Thumbs up for The Life-Changing Magic of Tidying Up: The Japanese Art of Decluttering and Organizing by Marie Kondo. Nonfiction/Self-help.
I am generally a pretty tidy person who’s good at limiting my possessions to available space, so it was out of curiosity at this book’s glowing reviews, rather than any desperate need, that made me request it from the library. Rather to my surprise, after finishing it I rampaged through my closet and storage and managed to find eight boxes of stuff to ditch.… >> Read more
Thumbs up for Data, A Love Story: How I Cracked the Online Dating Code to Meet My Match by Amy Webb. Science.
After watching Webb’s TED talk I was curious as to whether her book was a worthwhile expansion of the talk, or merely a padded version. I can say now that the book is well worth it, if you think humor, data hacking and love are a winning combination.… >> Read more
Thumbs up for Traffic: Why We Drive the Way We Do (and What It Says About Us) by Tom Vanderbilt. Nonfiction.
You would think, given that I don’t own a car or commute any great distance, that reading Traffic, which is after all primarily about driving, would be a peculiar choice for me. But it’s not really just about driving – it’s about roadbuilding, signage, pedestrians, and, above all, human nature.… >> Read more
Thumbs up for Reality Is Broken: Why Games Make Us Better and How They Can Change the World by Jane McDonigal. Psychology.
Though I find computer games tedious, like most people I love games in general – card, board, word; scavenger hunts; even things like crossing a book read off a list (which is totally like leveling up, except better).… >> Read more
Thumbs up for Blood Rites: Origins and History of the Passions of War by Barbara Ehrenreich. History/Psychology.
If Ehrenreich’s thesis is that the deep root of warfare is (I quote the jacket) “the blood rites early humans performed to reenact their terrifying experience of predation by stronger carnivores,” then I don’t think she sells it. The fact that I had to refer to the jacket flap tells you how much impact the idea had on me.… >> Read more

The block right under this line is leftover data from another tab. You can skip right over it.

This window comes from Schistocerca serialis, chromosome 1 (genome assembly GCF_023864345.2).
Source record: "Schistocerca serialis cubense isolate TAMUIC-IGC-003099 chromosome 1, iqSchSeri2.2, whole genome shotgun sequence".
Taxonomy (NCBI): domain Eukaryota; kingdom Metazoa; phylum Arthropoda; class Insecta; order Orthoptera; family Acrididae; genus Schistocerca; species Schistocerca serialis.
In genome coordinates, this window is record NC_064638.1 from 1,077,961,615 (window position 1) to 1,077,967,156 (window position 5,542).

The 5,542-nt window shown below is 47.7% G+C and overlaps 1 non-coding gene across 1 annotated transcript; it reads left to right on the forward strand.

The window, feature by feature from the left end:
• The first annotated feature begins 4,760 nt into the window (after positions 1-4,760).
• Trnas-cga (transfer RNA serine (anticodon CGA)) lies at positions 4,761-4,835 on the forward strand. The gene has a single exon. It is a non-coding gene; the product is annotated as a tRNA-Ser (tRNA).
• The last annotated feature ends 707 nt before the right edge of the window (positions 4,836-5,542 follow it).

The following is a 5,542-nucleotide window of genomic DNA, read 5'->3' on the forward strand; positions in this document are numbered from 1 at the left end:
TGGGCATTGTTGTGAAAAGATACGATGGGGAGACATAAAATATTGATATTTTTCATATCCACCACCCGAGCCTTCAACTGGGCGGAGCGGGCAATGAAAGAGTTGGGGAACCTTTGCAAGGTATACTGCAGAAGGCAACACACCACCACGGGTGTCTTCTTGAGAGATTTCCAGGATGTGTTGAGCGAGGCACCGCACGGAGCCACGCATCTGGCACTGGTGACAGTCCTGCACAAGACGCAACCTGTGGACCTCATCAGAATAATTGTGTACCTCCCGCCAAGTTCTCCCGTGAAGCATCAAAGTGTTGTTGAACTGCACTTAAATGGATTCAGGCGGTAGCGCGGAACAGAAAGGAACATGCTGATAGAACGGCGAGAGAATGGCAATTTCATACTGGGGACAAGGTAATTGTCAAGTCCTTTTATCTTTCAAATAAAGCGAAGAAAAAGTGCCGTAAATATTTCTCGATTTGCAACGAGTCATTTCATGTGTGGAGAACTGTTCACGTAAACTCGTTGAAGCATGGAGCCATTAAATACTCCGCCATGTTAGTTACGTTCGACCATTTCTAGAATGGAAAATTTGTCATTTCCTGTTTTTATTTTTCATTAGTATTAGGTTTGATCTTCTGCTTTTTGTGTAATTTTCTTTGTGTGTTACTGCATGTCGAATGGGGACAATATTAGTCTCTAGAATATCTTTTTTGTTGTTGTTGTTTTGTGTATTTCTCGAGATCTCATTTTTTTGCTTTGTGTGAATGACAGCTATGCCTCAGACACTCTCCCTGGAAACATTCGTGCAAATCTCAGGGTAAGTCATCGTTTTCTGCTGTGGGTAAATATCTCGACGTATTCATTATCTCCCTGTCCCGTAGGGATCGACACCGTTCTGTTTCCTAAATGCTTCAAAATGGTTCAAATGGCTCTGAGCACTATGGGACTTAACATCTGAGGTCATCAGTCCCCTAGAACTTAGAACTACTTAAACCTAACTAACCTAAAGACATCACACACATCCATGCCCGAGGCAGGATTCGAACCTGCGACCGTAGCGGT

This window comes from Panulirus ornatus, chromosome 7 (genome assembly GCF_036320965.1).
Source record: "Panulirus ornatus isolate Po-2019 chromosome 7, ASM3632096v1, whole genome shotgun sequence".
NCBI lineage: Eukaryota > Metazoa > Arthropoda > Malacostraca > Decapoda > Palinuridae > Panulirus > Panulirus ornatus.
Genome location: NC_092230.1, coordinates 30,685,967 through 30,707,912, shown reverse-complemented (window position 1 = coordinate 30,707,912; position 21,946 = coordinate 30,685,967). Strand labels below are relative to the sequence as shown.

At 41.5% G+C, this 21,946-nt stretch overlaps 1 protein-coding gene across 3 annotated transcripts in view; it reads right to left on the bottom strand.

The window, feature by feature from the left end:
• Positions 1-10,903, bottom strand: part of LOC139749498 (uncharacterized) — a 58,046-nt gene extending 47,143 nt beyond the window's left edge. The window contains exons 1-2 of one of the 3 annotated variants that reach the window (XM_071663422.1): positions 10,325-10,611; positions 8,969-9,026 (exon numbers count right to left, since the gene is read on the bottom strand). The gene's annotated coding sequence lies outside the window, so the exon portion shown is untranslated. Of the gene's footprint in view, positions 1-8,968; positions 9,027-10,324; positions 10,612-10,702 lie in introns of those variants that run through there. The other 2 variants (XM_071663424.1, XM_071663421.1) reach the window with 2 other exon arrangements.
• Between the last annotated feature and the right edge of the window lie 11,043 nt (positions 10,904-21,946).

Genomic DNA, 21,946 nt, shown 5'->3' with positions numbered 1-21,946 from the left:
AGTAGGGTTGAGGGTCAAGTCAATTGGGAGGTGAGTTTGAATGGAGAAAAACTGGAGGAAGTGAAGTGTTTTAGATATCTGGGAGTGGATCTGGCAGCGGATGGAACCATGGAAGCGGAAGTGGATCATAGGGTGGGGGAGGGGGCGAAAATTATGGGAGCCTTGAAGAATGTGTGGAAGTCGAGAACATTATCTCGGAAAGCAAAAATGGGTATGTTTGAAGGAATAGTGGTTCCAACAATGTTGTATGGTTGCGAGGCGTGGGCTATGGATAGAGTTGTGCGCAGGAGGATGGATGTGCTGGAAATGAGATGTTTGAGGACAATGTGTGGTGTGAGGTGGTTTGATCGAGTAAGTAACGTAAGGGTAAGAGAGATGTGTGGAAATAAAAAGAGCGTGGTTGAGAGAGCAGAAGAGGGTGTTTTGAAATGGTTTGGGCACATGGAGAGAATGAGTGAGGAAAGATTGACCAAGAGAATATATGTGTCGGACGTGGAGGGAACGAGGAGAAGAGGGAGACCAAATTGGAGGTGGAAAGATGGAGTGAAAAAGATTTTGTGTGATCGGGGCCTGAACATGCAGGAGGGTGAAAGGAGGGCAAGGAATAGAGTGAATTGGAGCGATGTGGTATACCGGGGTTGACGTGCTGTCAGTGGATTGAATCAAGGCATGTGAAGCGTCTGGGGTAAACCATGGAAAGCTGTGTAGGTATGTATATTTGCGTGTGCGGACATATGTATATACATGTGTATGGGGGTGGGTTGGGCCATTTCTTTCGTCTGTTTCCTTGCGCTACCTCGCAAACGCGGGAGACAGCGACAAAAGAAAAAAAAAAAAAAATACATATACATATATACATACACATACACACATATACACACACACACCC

Thumbs up for How To Win Friends and Influence People by Dale Carnegie. Psychology.
Finally got around to reading this classic. It’s the people who don’t think they need to read it who probably need to read it most, of course; and I didn’t want to be one of those kind of people. It’s safe to say that whatever your feelings about How to Win Friends…, it won’t do you any harm, and could conceivably do a world of good.… >> Read more
Thumbs up for Moonwalking with Einstein: The Art and Science of Remembering Everything by Joshua Foer. Science.
Yet another book in the guy-does-weird-stuff-in-order-to-write-about-it genre? I had low expectations. And yet: I really enjoyed this book, and furthermore, I feel like I got quite a bit out of it. Originally setting out to do nothing more than write a short magazine piece on the 2005 USA Memory Championships, Foer gets sucked into training for, and competing, in the next year’s event.… >> Read more
Thumbs up for Stuff: Compulsive Hoarding and the Meaning of Things by Randy O. Frost and Gail Steketee. Nonfiction/psychology.
‘Cause I have these friends…but don’t we all? A unputdownable look into the psychology of hoarding. Told via case histories, it’s sympathetic and in fact heartbreaking, because no one yet knows how to fully help the sufferers of this widespread disorder. Both a horrifying book, in its descriptions of the hoards, and a fascinating one, in its sensitive and wondrous examinations of the fascinating but entirely different way that hoarders process information and memory, and how they make (or don’t make) decisions.… >> Read more